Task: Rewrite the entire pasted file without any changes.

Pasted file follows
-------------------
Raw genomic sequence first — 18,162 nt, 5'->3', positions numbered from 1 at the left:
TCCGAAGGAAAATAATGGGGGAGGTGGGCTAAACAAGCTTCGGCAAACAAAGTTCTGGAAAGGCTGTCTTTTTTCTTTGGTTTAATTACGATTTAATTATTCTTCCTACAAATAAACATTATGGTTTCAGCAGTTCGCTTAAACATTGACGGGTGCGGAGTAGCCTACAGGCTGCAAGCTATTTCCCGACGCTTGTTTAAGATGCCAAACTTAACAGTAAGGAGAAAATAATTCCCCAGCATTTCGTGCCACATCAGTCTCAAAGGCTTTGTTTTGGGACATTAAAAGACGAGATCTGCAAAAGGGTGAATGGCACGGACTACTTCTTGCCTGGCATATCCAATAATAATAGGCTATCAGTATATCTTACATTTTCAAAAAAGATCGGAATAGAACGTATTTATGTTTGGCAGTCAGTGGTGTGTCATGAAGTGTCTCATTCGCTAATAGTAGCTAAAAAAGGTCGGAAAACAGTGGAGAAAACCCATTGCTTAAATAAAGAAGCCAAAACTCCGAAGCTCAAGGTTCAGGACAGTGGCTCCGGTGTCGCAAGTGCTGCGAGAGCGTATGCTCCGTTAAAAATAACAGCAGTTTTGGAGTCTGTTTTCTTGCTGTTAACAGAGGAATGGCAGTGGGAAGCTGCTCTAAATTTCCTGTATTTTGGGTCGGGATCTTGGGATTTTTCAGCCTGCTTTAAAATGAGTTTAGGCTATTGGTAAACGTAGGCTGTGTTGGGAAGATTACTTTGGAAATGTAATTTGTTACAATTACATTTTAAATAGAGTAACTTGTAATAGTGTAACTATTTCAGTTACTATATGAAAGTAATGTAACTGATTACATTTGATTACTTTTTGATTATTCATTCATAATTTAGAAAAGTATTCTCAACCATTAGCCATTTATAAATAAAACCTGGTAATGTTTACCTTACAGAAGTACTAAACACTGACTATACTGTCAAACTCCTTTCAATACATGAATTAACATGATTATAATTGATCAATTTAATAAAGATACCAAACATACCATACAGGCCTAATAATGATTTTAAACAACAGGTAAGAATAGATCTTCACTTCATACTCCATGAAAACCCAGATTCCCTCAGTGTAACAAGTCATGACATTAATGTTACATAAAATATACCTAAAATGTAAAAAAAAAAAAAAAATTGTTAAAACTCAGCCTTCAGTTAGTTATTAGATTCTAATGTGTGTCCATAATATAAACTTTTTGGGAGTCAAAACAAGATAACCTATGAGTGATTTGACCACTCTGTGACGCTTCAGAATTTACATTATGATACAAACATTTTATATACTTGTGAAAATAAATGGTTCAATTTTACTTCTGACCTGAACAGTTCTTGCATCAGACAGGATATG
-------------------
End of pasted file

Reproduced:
Raw genomic sequence first — 18,162 nt, 5'->3', positions numbered from 1 at the left:
TCCGAAGGAAAATAATGGGGGAGGTGGGCTAAACAAGCTTCGGCAAACAAAGTTCTGGAAAGGCTGTCTTTTTTCTTTGGTTTAATTACGATTTAATTATTCTTCCTACAAATAAACATTATGGTTTCAGCAGTTCGCTTAAACATTGACGGGTGCGGAGTAGCCTACAGGCTGCAAGCTATTTCCCGACGCTTGTTTAAGATGCCAAACTTAACAGTAAGGAGAAAATAATTCCCCAGCATTTCGTGCCACATCAGTCTCAAAGGCTTTGTTTTGGGACATTAAAAGACGAGATCTGCAAAAGGGTGAATGGCACGGACTACTTCTTGCCTGGCATATCCAATAATAATAGGCTATCAGTATATCTTACATTTTCAAAAAAGATCGGAATAGAACGTATTTATGTTTGGCAGTCAGTGGTGTGTCATGAAGTGTCTCATTCGCTAATAGTAGCTAAAAAAGGTCGGAAAACAGTGGAGAAAACCCATTGCTTAAATAAAGAAGCCAAAACTCCGAAGCTCAAGGTTCAGGACAGTGGCTCCGGTGTCGCAAGTGCTGCGAGAGCGTATGCTCCGTTAAAAATAACAGCAGTTTTGGAGTCTGTTTTCTTGCTGTTAACAGAGGAATGGCAGTGGGAAGCTGCTCTAAATTTCCTGTATTTTGGGTCGGGATCTTGGGATTTTTCAGCCTGCTTTAAAATGAGTTTAGGCTATTGGTAAACGTAGGCTGTGTTGGGAAGATTACTTTGGAAATGTAATTTGTTACAATTACATTTTAAATAGAGTAACTTGTAATAGTGTAACTATTTCAGTTACTATATGAAAGTAATGTAACTGATTACATTTGATTACTTTTTGATTATTCATTCATAATTTAGAAAAGTATTCTCAACCATTAGCCATTTATAAATAAAACCTGGTAATGTTTACCTTACAGAAGTACTAAACACTGACTATACTGTCAAACTCCTTTCAATACATGAATTAACATGATTATAATTGATCAATTTAATAAAGATACCAAACATACCATACAGGCCTAATAATGATTTTAAACAACAGGTAAGAATAGATCTTCACTTCATACTCCATGAAAACCCAGATTCCCTCAGTGTAACAAGTCATGACATTAATGTTACATAAAATATACCTAAAATGTAAAAAAAAAAAAAAAATTGTTAAAACTCAGCCTTCAGTTAGTTATTAGATTCTAATGTGTGTCCATAATATAAACTTTTTGGGAGTCAAAACAAGATAACCTATGAGTGATTTGACCACTCTGTGACGCTTCAGAATTTACATTATGATACAAACATTTTATATACTTGTGAAAATAAATGGTTCAATTTTACTTCTGACCTGAACAGTTCTTGCATCAGACAGGATATG